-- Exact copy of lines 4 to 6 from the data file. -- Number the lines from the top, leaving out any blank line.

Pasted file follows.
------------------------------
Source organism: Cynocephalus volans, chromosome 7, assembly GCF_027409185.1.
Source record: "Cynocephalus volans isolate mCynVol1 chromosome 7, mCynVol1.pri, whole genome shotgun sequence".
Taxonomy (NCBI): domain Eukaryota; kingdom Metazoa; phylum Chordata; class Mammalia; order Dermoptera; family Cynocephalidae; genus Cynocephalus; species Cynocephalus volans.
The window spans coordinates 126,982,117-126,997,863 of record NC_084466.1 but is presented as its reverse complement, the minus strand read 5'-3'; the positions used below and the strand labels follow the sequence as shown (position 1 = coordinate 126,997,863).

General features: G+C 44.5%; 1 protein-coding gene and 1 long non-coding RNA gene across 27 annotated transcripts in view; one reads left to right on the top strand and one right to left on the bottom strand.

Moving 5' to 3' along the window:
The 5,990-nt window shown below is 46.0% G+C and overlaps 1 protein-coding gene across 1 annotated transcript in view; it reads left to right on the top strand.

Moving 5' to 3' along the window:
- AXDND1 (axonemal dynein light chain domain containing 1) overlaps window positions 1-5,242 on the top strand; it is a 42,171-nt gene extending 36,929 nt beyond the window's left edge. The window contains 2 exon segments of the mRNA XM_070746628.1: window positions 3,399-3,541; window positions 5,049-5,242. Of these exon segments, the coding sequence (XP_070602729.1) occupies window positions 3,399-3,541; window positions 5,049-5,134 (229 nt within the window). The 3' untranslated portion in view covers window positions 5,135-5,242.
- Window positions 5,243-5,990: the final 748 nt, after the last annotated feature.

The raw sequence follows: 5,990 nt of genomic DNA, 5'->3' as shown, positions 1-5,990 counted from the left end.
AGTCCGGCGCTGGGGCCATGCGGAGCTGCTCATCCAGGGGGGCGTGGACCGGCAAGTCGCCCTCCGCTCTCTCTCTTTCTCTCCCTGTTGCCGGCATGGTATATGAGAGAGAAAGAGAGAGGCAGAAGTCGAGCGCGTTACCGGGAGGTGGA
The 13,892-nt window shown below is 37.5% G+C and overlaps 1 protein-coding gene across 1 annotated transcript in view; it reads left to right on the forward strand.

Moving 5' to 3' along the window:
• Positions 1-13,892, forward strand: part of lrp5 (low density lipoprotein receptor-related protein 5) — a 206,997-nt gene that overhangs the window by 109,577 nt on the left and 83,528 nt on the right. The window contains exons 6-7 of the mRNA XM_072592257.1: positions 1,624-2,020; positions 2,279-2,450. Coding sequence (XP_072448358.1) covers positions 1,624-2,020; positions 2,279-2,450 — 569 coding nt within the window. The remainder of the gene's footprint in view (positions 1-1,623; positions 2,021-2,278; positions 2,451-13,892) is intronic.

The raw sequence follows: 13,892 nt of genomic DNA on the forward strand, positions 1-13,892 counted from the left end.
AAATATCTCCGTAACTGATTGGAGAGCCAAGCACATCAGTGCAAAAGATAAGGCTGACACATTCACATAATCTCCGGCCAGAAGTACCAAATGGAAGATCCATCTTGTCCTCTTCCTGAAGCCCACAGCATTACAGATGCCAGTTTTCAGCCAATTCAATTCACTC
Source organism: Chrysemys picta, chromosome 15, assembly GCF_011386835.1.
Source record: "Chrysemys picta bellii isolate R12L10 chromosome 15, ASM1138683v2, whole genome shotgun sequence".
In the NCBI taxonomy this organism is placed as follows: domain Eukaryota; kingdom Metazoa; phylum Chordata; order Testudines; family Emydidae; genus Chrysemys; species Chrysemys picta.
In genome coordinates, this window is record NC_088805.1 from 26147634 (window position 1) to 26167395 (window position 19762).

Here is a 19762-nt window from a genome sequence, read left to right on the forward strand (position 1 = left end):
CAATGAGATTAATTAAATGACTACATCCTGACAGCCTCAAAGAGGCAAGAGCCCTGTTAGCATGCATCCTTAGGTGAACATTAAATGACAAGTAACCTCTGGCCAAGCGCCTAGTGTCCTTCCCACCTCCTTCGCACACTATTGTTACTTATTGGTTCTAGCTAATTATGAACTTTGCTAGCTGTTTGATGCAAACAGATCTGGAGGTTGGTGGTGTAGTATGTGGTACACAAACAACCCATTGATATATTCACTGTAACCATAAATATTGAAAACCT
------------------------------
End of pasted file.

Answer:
The window spans coordinates 126,982,117-126,997,863 of record NC_084466.1 but is presented as its reverse complement, the minus strand read 5'-3'; the positions used below and the strand labels follow the sequence as shown (position 1 = coordinate 126,997,863).

General features: G+C 44.5%; 1 protein-coding gene and 1 long non-coding RNA gene across 27 annotated transcripts in view; one reads left to right on the top strand and one right to left on the bottom strand.

Moving 5' to 3' along the window: